“And anti-corruption and corporate responsibility obligations are imposed on investors [in the model Indian BIT], making this one of the first models for an investment agreement to be genuinely not one-sided; typically investment agreements impose burdens on states without any corresponding responsibilities on corporations, hardly an equitable state of affairs,” Howse writes in the blog.
 
“It is a challenge to rein in such expansion of jurisdiction by arbitrator creativity, since arbitrators are judges for hire, and when they grant jurisdiction they get paid handsomely to hear the case,” he adds.  
 
The Regional Comprehensive Economic Partnership (RCEP) – a free trade agreement (FTA) being negotiated by 16 countries in the Asia-Pacific region including India – has also met with resistance from many quarters. Such mega trade deals are often shrouded in secrecy, though they affect the lives of millions of people. Leaked texts show that proposals by certain developed countries like Japan and South Korea want high IP protection – stronger than those asked for by WTO’s TRIPS agreement – for the protection of plant varieties and to either accede or ratify over a dozen international IP-related agreements.  
 
Similarly, the Transatlantic Trade and Investment Partnership that is being negotiated since 2013 between the US and the 28 nations of the EU is stuck on the issue of IP standards.  
 
The state of trade and political flux could also open up unexpected opportunities. 
 
A leaked document published by The Guardian shows Indian tariffs for Scotch whisky and British prime minister Theresa May’s visa rules for skilled Indian workers that have played spoiler for an FTA between the UK and India could help the EU strike an FTA with India. “In case the UK (including Scotland) would leave the EU, this could possibly facilitate FTA negotiations [for the EU] as tariffs on wines and spirits constitute an obstacle. This, as well as financial services, would then become a bit less of an offensive interest of the EU,” says the document drawn up by members of the European Parliament (MEP).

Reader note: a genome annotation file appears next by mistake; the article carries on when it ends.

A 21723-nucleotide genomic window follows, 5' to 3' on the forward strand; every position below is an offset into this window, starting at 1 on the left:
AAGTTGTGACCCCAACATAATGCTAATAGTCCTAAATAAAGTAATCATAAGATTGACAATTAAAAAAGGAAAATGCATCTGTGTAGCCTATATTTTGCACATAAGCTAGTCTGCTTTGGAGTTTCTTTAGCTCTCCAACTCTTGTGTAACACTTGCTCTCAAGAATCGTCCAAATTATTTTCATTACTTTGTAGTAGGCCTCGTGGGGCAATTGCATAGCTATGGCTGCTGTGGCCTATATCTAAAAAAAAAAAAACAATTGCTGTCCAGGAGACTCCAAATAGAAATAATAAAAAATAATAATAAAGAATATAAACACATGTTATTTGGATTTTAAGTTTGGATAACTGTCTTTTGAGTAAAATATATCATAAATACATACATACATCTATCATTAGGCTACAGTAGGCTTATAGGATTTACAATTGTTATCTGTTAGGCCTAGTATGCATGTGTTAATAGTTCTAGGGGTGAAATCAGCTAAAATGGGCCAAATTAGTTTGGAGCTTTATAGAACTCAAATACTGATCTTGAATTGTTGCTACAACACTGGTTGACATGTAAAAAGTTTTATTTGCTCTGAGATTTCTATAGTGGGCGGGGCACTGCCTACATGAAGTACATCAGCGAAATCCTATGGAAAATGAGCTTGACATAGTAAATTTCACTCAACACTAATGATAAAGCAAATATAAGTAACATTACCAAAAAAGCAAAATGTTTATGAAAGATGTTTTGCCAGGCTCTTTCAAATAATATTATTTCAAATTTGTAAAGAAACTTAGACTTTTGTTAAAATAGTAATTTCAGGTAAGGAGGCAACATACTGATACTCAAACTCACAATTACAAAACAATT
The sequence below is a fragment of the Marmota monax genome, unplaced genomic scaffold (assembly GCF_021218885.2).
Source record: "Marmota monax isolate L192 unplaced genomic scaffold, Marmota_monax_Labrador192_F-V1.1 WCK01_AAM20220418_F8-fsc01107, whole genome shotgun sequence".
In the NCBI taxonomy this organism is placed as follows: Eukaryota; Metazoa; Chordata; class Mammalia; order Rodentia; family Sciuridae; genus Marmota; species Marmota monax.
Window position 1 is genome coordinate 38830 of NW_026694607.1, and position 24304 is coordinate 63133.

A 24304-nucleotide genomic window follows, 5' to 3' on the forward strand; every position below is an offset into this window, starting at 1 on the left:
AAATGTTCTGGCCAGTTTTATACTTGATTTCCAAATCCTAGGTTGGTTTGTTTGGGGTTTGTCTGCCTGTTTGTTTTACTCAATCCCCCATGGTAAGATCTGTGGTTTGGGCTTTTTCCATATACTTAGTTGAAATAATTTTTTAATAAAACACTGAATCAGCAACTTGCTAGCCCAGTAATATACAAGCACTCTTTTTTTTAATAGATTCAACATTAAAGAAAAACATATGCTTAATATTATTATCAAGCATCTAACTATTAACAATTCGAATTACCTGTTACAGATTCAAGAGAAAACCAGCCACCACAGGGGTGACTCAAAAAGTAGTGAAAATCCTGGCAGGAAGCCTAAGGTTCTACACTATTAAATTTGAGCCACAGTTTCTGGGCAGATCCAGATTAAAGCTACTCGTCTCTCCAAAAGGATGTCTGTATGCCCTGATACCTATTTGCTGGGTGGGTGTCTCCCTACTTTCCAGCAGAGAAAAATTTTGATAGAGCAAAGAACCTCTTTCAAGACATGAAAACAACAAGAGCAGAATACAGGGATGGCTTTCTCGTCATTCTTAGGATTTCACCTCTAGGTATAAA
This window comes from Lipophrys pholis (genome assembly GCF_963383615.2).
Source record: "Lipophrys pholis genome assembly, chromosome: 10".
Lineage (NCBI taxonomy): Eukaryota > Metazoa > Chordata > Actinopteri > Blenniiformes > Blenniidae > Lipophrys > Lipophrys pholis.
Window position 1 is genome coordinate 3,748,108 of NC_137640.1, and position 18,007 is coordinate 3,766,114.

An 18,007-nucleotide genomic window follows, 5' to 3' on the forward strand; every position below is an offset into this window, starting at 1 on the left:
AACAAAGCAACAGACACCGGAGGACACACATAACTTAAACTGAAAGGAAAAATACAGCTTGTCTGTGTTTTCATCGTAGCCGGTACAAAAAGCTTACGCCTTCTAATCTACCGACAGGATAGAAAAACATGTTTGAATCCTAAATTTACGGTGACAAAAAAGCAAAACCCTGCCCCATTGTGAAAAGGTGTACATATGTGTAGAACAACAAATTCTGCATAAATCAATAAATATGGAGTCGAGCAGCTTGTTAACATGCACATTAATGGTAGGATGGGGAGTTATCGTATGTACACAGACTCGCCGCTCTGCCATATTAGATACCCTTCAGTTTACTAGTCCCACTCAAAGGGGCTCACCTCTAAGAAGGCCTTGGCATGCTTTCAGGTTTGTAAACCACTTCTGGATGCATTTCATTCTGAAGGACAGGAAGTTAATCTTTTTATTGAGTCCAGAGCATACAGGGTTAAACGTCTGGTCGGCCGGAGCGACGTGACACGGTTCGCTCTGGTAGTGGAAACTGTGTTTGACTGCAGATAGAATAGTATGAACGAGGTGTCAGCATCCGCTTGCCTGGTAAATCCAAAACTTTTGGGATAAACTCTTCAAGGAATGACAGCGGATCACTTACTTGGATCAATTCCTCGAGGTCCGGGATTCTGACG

The Trade Facilitation Agreement, which aims at easing custom procedures globally, signed by 112 countries entered into force on February 22, just in time to serve as a throbbing pulse that indicates that multilateral trade agreements are alive and kicking. For instance, India, which has been piggy-backing on the IT sector (it currently accounts for only 3 percent of services’ export) and  wants a similar Trade Facilitation in Services agreement to expand its service sector, has to go to the multilateral trade body to thrash out such a deal.
 
The WTO is not to be wished away any time soon, even in the age of increasing protectionism and proliferating RTAs. The WTO rules still serve as the baseline on which to build bilateral trade deals.
 
However, it is safe to agree with WTO director-general Robert Azevêdo who said last month that there is “a lot of uncertainty ahead of us”. 

 
shreerupa@gmail.com
 

(The story appears in the March 1-15, 2017 issue of Governance Now)

 
Photos: (from L to R) Robert Lighthizer (COURTESY: WIKIPEDIA CC), Rob Howse (COURTESY: nyu.edu), Harsha Vardhana Singh (GN Photo) and Robert Azevêdo (COURTESY: wto.org)